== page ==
Fungi Fanatic

I only set out to find the varieties mentioned in Donald Stokes’ A Guide to Nature in Winter.  I found most of those.  And now I keep finding more!  Yesterday, I spent most of the daylight hours in Chautauqua Gorge.  While my eye was drawn by many things, most of my photos were of fungi… again…

Witch's ButterThis one is called “Witch’s Butter.”  It is a jelly fungus, which is strange because even though it looks gelatinous, it is hard to the touch.  I was really excited when I found some at Audubon a few days ago because I had never seen it before.  (Or at least, never noticed it before…)  At the gorge, it was everywhere!

FungusIn a couple of places I found colonies like this.  They look like mini puffballs.  I have no idea what they actually are.

Fungus Closeup

One of my favorite finds was a Tinder Polypore pair.  I had reported in a previous post that because the bracket fungi orient themselves according to gravity, you can sometimes find individuals that are positioned at right angles to one another.  One appeared when the tree was upright, the other after the tree fell.  Well, I found one!  And here it is:

Fomes Fomentarius

I’m just so fascinated at the wide variety of fungi you can find… IN WINTER!  Why did I never notice it before? 

Tomorrow, I’ll post some of the amazing ice pictures I took.  (And I only got a little damp taking them… )

P.S.  Have a safe and fun New Year’s Eve Celebration!

Colors of Winter

We haven’t had a lot of snow yet… We get a bunch, then it melts, then a dusting, then it melts…  That’s OK…  Lets me enjoy the incredible colors of winter before the snow comes and buries them…

Some bold…

Colorful Fungus on Log

Bright Orange Bracket Fungus

Some even bolder…

Orange Fungi on Elm

Orange Fungi on Elm Closeup

Some more subtle…

Yellow-Orange Bracket Fungus on Branch

Bracket Fungus - Closeup

And to think… all this color because one organism dies to give life to another…

Daedelus

Daedelus was an Athenian architect who built a labyrinth for King Minos to imprison the offspring of his wife and a white bull – the Minotaur (half human, half bull).  It’s a complicated story.  You can read it here.  I mention Daedelus for the sake of two fungus species that are named in his honor – two whose undersides are labyrinthal.  (And as long as we’re talking about religion, imagine my surprise when I googled “labyrinthal” to see (a) if it is a real word and (b) if so, how to spell it… and I found an ad for a religion!  I don’t know how often the ads change on the Free Dictionary… the ad I’m talking about is gone now.  But when I put this link here, one of the ads for the word labyrinthal was the UUA.  Go UUs!  They seem to be advertising everywhere these days!  Did you see them in Time Magazine?)  OK… Back to Fungi:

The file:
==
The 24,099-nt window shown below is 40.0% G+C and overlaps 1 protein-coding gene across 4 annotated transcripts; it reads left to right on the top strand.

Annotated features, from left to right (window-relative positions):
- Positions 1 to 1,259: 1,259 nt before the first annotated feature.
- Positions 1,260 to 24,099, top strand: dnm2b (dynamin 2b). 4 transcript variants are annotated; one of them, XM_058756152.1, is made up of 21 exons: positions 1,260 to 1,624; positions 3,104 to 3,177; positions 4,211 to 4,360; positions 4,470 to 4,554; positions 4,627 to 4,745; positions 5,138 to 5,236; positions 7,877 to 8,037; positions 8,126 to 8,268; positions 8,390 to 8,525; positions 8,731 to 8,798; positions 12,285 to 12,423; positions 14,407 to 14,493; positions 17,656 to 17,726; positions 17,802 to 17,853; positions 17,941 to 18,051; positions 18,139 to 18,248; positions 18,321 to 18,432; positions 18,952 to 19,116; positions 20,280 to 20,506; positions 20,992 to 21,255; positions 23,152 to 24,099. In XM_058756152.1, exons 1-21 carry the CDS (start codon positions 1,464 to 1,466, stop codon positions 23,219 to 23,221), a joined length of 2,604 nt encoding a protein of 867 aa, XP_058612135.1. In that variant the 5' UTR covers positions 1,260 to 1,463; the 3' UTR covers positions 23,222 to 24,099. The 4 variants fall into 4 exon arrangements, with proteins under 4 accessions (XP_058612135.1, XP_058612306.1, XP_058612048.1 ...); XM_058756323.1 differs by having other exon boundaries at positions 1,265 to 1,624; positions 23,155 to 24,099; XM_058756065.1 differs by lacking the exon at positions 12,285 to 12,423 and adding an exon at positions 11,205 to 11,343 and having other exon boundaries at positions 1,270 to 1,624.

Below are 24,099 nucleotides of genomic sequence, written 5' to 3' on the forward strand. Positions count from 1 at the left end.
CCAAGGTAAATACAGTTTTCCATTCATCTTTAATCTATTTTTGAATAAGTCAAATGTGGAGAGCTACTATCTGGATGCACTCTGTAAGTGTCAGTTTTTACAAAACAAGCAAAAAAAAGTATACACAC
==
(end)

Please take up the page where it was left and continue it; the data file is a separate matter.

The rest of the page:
Daedalia confragosaDisclaimer:  I’m no mycologist.  I’m basing my identification on a couple of line drawings and word descriptions in Donald Stokes’ A Guide to Nature in Winter.  So please!!!  If you see I’ve misidentified something here, tell me!  But I think I have the two common species of Daedalia mentioned in his book.  See if you agree.

Daedalia confragosa undersideDaedalia confragosa is “fairly thin, corky, and speckled brown on top.”  The underside is “partly gilled and partly mazelike, or all mazelike” with partitions that are “as thin as paper, presenting a delicate and intricate pattern.”  I found mine on a fallen tree.  You might think that would have made the underside easy to photograph… but no!  The tree fell right over a puddle, which on this particular day was not completely frozen.  I had to stand in water over my ankles to get the picture you see here.  Oh the sacrifices I make for you, my reader…  hahahaha

Daedalia quercinaI’m guessing this one is Daedalia quercina.  Stokes reports that this variety is “heavier-set” and that when young, it is stark white turning brown or black with age.  The partitions underneath are thicker than paper and the pattern is “less intricate and more simple and bold.”

Daedalia quercina underside

I also found this information from Stokes’ guide interesting:  Bracket fungi are sometimes divided into to two groups depending on which parts of the wood they “digest”.  D. confragosa is in the group that produces “White Rot” by dissolving mainly the lignin from the cell walls.  This leaves the wood white, spongy, and fibrous.  D. quercina produces “Brown Rot,” also known as “Dry Rot,” by dissolving only the cellulose, leaving the wood brown and crumbly, often breaking into small cubes.

I know what you’re thinking:  you’ve seen trees in both states of decomposition, haven’t you?  Now you know why!

And hey, by the way… if you were going to advertise in the Free Dictionary, next to what word would you want your ad to appear?

Crystalline Morning

I went out yesterday with the intention of taking more photos of fungi.  I got sidetracked.  (That happens often… I’ve written of this before.)

hoar·frost (hôrfrôst) n. Frozen dew that forms a white coating on a surface. Also called white frost.  (source)

Frosty WeedsThe sun played hide and seek through a broken bank of clouds in the southern sky.  Breakthrough moments when the sun hit crystals of ice were breathtaking.

Frosty Fruits

The thermometer claimed it was colder than my last walk in these woods.  There was some proof:  Puddles were frozen all the way to the bottom.  The snow was powdery, not melty.  And, of course, the rime.